LIMA — Allen County Commissioners unanimously approved Thursday a finalized design by K2M Design for a 24-bed, 20,303-square foot juvenile detention facility to be built on North Cole Street near the Allen County Sanitary Engineer’s Office.
The estimated cost for building the facility is $6,090,000, slightly over the targeted budget of $6 million. The Ohio Department of Youth Services had awarded the county a grant to cover 60 percent of construction costs up to a maximum total of $6 million, meaning it was important to keep that budget as close to that amount as possible, according to Commissioner Cory Noonan.
“That’s been our focus, on staying within that budget and also providing the efficiencies and upgrades that a new facility will provide to Allen County Juvenile Detention,” he said. “On our end, it’s the fiscal side. We have a number of projects and a defined budget that is limited for these capital needs and the structures. So that’s been the long discussion, keeping us within the budget and providing the facility that Juvenile Court is requesting.”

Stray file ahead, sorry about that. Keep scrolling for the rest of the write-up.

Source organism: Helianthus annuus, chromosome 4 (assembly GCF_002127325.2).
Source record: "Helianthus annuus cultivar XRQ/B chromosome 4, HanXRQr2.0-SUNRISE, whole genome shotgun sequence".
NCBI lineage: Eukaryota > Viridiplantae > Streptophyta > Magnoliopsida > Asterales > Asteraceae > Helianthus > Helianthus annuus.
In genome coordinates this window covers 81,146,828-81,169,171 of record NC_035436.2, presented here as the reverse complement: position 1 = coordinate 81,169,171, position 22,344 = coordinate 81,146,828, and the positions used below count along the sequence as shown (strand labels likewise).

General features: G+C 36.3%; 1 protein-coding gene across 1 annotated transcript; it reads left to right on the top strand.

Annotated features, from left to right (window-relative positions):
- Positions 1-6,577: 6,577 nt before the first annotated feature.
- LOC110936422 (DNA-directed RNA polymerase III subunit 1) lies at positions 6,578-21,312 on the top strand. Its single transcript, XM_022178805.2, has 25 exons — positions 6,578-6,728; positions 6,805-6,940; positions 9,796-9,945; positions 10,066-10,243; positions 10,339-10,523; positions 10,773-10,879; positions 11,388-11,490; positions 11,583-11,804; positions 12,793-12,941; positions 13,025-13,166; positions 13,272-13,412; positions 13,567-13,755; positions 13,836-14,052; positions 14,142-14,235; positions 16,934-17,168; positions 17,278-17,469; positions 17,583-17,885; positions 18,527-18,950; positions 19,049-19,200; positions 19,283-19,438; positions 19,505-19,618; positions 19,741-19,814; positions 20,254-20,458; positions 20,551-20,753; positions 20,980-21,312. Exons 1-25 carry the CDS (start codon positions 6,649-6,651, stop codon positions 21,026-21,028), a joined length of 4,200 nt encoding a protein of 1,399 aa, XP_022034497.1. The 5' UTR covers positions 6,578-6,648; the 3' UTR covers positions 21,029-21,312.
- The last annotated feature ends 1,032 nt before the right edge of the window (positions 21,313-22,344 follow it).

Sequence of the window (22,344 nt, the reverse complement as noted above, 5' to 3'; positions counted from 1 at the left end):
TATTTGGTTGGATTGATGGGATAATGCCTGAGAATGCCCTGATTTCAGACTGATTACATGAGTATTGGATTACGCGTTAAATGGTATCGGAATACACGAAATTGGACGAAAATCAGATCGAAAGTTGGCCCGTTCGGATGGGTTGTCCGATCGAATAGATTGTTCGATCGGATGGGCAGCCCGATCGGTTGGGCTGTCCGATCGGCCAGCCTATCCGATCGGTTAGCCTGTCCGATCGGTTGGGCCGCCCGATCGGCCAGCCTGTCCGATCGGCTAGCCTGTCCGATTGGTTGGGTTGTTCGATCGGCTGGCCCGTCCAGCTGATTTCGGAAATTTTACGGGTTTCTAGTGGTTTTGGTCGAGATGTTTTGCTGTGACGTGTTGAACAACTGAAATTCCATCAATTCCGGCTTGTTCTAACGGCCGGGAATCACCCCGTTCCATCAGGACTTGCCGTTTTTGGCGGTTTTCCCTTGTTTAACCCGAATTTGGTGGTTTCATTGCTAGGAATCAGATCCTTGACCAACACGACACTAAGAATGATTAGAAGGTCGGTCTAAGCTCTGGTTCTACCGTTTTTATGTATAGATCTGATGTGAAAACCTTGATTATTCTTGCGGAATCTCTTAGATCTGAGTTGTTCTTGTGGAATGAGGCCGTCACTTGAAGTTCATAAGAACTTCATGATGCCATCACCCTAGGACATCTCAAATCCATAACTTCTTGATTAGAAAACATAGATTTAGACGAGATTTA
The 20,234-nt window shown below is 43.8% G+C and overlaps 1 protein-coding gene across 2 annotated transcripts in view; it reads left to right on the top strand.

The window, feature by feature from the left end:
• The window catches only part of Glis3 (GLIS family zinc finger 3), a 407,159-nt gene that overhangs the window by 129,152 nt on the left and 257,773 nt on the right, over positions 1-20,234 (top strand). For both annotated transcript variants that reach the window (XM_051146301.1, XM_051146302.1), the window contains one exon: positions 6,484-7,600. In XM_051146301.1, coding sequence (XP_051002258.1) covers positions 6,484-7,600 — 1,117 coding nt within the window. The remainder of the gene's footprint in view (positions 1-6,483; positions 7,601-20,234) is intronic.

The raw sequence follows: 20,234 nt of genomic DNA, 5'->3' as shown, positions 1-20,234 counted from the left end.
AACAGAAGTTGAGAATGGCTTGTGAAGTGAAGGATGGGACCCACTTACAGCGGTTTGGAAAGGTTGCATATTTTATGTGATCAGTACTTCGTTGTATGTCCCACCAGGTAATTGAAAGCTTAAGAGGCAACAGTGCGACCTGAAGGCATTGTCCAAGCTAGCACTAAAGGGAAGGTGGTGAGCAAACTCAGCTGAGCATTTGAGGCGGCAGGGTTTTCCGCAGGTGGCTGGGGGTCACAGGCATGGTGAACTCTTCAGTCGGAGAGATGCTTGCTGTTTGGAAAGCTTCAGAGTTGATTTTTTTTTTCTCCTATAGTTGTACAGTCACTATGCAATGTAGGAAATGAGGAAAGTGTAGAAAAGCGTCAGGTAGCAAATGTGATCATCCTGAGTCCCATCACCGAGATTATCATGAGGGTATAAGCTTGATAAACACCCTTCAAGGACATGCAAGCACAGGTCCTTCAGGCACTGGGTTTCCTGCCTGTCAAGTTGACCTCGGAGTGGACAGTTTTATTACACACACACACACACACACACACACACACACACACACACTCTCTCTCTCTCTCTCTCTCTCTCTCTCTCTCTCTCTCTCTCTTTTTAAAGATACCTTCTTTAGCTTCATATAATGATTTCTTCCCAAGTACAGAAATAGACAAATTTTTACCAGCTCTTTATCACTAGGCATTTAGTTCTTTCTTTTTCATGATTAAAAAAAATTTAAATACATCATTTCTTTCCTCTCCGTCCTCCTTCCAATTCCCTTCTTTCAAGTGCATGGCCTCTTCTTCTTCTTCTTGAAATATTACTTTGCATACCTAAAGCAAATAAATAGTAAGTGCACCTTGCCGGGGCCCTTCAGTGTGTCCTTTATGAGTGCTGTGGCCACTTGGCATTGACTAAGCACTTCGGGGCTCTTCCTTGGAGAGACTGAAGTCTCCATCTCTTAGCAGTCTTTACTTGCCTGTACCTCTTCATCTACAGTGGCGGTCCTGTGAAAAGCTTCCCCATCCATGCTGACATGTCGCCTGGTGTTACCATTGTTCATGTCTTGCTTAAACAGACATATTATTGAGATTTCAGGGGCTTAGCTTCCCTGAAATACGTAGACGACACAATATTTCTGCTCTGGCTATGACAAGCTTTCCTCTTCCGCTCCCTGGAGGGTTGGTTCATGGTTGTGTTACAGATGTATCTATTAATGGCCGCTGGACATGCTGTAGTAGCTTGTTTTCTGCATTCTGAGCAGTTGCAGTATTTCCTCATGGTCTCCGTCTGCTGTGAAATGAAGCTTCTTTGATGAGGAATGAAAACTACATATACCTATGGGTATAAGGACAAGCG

Allen County Juvenile Court Director Berlin Carroll was pleased with the final design, saying it will both provide a secure facility to ensure the safety of county residents while also working to help those young people who are sent there.
“It’s not compromising in any area,” he said. “It is a significant improvement over our current facility. It provides for both public safety and operations for court programming.”
While the original hope was to have a 32-bed facility, this design will help meet the need now while staying in budget, all without permanently closing the door to expansion.
“What makes this a good option is that they designed it in a way in which you can fairly easily expand and put those additional eight beds on if it’s determined that we do, in fact, need those,” he said. “For probably $750,000 to $1 million, it could easily be expanded.”
Carroll hopes to be able to go out for bids for construction early next year, with construction expected to begin in the spring and continue for 10 to 14 months.